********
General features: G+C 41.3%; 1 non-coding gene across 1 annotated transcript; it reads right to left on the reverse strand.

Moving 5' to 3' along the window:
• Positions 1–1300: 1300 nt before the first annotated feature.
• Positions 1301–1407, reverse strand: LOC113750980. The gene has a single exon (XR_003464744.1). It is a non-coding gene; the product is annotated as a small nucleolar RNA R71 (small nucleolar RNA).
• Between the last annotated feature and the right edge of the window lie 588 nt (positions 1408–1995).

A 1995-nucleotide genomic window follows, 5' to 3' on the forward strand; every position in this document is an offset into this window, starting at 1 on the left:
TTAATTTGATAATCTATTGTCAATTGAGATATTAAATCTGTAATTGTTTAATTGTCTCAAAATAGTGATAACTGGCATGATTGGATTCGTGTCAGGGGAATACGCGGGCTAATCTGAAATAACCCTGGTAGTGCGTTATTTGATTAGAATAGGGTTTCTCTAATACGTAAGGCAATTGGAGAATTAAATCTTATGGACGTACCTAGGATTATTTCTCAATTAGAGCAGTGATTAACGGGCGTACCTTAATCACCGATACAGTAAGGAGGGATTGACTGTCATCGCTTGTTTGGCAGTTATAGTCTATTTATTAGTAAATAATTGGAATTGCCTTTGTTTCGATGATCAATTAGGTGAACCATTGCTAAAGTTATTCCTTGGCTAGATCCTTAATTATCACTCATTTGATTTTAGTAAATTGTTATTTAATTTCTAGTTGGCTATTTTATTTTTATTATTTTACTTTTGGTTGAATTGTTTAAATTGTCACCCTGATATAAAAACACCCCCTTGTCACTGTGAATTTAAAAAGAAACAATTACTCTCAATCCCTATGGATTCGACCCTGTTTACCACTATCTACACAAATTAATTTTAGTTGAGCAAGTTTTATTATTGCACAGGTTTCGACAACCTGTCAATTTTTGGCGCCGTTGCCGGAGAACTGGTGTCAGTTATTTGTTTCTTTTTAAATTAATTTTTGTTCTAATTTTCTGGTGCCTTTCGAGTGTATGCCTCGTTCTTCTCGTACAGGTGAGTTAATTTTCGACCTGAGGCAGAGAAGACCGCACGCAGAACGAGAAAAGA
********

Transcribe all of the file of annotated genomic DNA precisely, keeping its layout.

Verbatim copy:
General features: G+C 41.3%; 1 non-coding gene across 1 annotated transcript; it reads right to left on the reverse strand.

Moving 5' to 3' along the window:
• Positions 1–1300: 1300 nt before the first annotated feature.
• Positions 1301–1407, reverse strand: LOC113750980. The gene has a single exon (XR_003464744.1). It is a non-coding gene; the product is annotated as a small nucleolar RNA R71 (small nucleolar RNA).
• Between the last annotated feature and the right edge of the window lie 588 nt (positions 1408–1995).

A 1995-nucleotide genomic window follows, 5' to 3' on the forward strand; every position in this document is an offset into this window, starting at 1 on the left:
TTAATTTGATAATCTATTGTCAATTGAGATATTAAATCTGTAATTGTTTAATTGTCTCAAAATAGTGATAACTGGCATGATTGGATTCGTGTCAGGGGAATACGCGGGCTAATCTGAAATAACCCTGGTAGTGCGTTATTTGATTAGAATAGGGTTTCTCTAATACGTAAGGCAATTGGAGAATTAAATCTTATGGACGTACCTAGGATTATTTCTCAATTAGAGCAGTGATTAACGGGCGTACCTTAATCACCGATACAGTAAGGAGGGATTGACTGTCATCGCTTGTTTGGCAGTTATAGTCTATTTATTAGTAAATAATTGGAATTGCCTTTGTTTCGATGATCAATTAGGTGAACCATTGCTAAAGTTATTCCTTGGCTAGATCCTTAATTATCACTCATTTGATTTTAGTAAATTGTTATTTAATTTCTAGTTGGCTATTTTATTTTTATTATTTTACTTTTGGTTGAATTGTTTAAATTGTCACCCTGATATAAAAACACCCCCTTGTCACTGTGAATTTAAAAAGAAACAATTACTCTCAATCCCTATGGATTCGACCCTGTTTACCACTATCTACACAAATTAATTTTAGTTGAGCAAGTTTTATTATTGCACAGGTTTCGACAACCTGTCAATTTTTGGCGCCGTTGCCGGAGAACTGGTGTCAGTTATTTGTTTCTTTTTAAATTAATTTTTGTTCTAATTTTCTGGTGCCTTTCGAGTGTATGCCTCGTTCTTCTCGTACAGGTGAGTTAATTTTCGACCTGAGGCAGAGAAGACCGCACGCAGAACGAGAAAAGA